A platter of three meats and three cheeses at Bakery & Pickle restaurant in Bloomington, Illinois.
Adult Lunchable at Bakery & Pickle; Photo by Alyssa Buckley

We also ordered the adult Lunchable ($25), which came with chef’s choice of three meats, three cheeses, pickles, and bread. Ours had speck, capocollo, soppresseta, manchego, drunken goat, and smoked gouda plus sliced baguette and a side of pickled veggies.

A white bowl of beets, carrots, and cucumber pickled in house at at Bakery & Pickle.
Pickled veg at Bakery & Pickle; Photo by Alyssa Buckley

In the side of pickles, there were two kinds of pickled cucumber plus carrots and beets. I was expecting excellent pickles, and these pickles were, which totally tracked since the name of the restaurant has Pickle in it. Well balanced in terms of tanginess, each crunchy veggie was a tasty sour contrast to the rich cheeses and salty meats. I loved the pickled cucumbers and carrots best; the beets would be best for someone who enjoys the intense earthy flavor of beets.

A platter of cheese, meats, and sliced baguette at Bakery & Pickle.
Adult Lunchable at Bakery & Pickle; Photo by Alyssa Buckley

Of all the meat and cheese, I loved the smoked gouda hunks the most. Not that smoky, the gouda had a delicious creamy, nutty flavor and a satisfyingly smooth texture. The triangles of drunken goat cheese had yummy buttery and grassy notes. With a texture not as creamy as the other two, the manchego cheese was still wonderfully rich in taste and had a great saltiness. All the meats were awesome, the speck especially. The slices of capocollo amd soppresseta both tasted a bit spicy but nothing the cheese and cold pickles couldn’t balance.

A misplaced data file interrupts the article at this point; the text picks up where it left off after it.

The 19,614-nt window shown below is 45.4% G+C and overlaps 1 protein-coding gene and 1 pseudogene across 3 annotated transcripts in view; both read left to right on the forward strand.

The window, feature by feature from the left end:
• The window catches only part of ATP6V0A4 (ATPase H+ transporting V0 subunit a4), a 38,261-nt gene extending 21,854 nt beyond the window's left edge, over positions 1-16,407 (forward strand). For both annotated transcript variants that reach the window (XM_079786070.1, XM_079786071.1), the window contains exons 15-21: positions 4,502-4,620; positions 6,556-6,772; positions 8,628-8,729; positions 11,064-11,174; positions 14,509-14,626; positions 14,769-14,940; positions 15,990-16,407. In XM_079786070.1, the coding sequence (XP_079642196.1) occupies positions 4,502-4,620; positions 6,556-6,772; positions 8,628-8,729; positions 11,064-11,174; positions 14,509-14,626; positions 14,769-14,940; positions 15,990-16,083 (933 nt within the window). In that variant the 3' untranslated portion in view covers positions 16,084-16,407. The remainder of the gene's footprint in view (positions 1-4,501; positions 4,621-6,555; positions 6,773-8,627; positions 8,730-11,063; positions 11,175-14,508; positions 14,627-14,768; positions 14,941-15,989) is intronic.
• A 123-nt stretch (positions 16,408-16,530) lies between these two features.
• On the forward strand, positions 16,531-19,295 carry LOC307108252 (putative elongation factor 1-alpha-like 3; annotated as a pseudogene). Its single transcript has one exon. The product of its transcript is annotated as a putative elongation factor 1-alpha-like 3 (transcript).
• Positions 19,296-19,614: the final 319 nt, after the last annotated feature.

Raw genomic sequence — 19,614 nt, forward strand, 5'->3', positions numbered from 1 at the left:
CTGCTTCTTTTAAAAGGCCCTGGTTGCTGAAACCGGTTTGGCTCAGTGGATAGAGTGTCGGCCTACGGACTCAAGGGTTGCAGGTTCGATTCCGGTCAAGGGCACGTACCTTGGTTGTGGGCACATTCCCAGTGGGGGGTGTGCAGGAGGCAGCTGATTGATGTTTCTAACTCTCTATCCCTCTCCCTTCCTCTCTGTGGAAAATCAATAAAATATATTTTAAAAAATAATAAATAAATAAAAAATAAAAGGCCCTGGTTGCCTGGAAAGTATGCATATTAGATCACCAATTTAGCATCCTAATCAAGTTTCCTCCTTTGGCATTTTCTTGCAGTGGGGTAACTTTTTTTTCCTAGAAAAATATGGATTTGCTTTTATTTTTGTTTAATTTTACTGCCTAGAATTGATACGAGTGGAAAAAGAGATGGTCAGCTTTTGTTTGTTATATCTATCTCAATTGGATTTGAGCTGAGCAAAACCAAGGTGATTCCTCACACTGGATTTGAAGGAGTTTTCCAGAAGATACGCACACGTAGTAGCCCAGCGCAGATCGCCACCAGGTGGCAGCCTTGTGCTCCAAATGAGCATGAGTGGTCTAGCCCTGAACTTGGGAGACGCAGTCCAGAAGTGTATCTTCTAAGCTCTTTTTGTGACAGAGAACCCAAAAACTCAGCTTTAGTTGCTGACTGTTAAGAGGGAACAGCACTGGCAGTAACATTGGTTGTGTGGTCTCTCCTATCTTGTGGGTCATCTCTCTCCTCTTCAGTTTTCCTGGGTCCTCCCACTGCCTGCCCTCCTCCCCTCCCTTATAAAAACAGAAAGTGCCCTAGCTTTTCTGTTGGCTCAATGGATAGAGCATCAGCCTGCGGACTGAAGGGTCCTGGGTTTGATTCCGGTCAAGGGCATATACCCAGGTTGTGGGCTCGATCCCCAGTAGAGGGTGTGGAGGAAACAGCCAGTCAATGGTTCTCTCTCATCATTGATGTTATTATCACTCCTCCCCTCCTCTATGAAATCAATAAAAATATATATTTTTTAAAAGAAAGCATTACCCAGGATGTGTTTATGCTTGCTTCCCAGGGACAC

An order of risotto at Bakery & Pickle restaurant.
Risotto at Bakery & Pickle; Photo by Alyssa Buckley

For my dinner, I ordered the risotto ($22) because I love risotto. Sadly, this was something a little different than what I was expecting. Usually, risotto has fat arborio rice that’s so creamy and gloopy, but this version had long grain rice that easily separated, kind of like fried rice in a creamy sauce. The flavors of the dish did taste good, though, and the elements worked well together. Microgreens and sliced hot pepper gave a pretty pop of color and texture as fresh garnishes. Little bacon bits were soft bombs of salty pork, and crispy fried onions added a fantastic crunch to the soft, saucy rice. I liked the seasoned plump shrimp and the florets of cauliflower, too.

An order of braised beef cheek at Bakery & Pickle in Bloomington.
Braised beef cheek at Bakery & Pickle; Photo by Alyssa Buckley

My husband had the braised beef cheek ($36), which came with mashed potatoes, root vegetables, and brine ravigot, a mustard and herb sauce. The beef was impressive. Fork-tender, the braised cheek had a big beefy flavor and a texture that practically melted in the mouth. This hearty meat-and-potatoes dish was utterly satisfying especially with the extra veggies. Onion crunchies and microgreens were nice additions to the mashed potatoes and uber tender beef, and the sauce brought it altogether.

The vegan side of carrots at Bakery & Pickle restaurant in Bloomington, Illinois.
Roasted carrots at Bakery & Pickle; Photo by Alyssa Buckley

We split an order of the roasted carrots ($21) as well. An unexpected hit, the colorful discs of carrot and crispy brussels sprouts laid atop a tasty white bean hummus and black garlic salsa. I’m an omnivore, and vegan food needs to slap hard for me want it, but this bowl did. The carrots tasted good on their own, but with that silky smooth hummus dotted with garlicky drip, they were delightful.

The fried chicken sandwich with waffle fries at Bakery & Pickle retaurant.
Fried chicken sandwich at Bakery & Pickle; Photo by Alyssa Buckley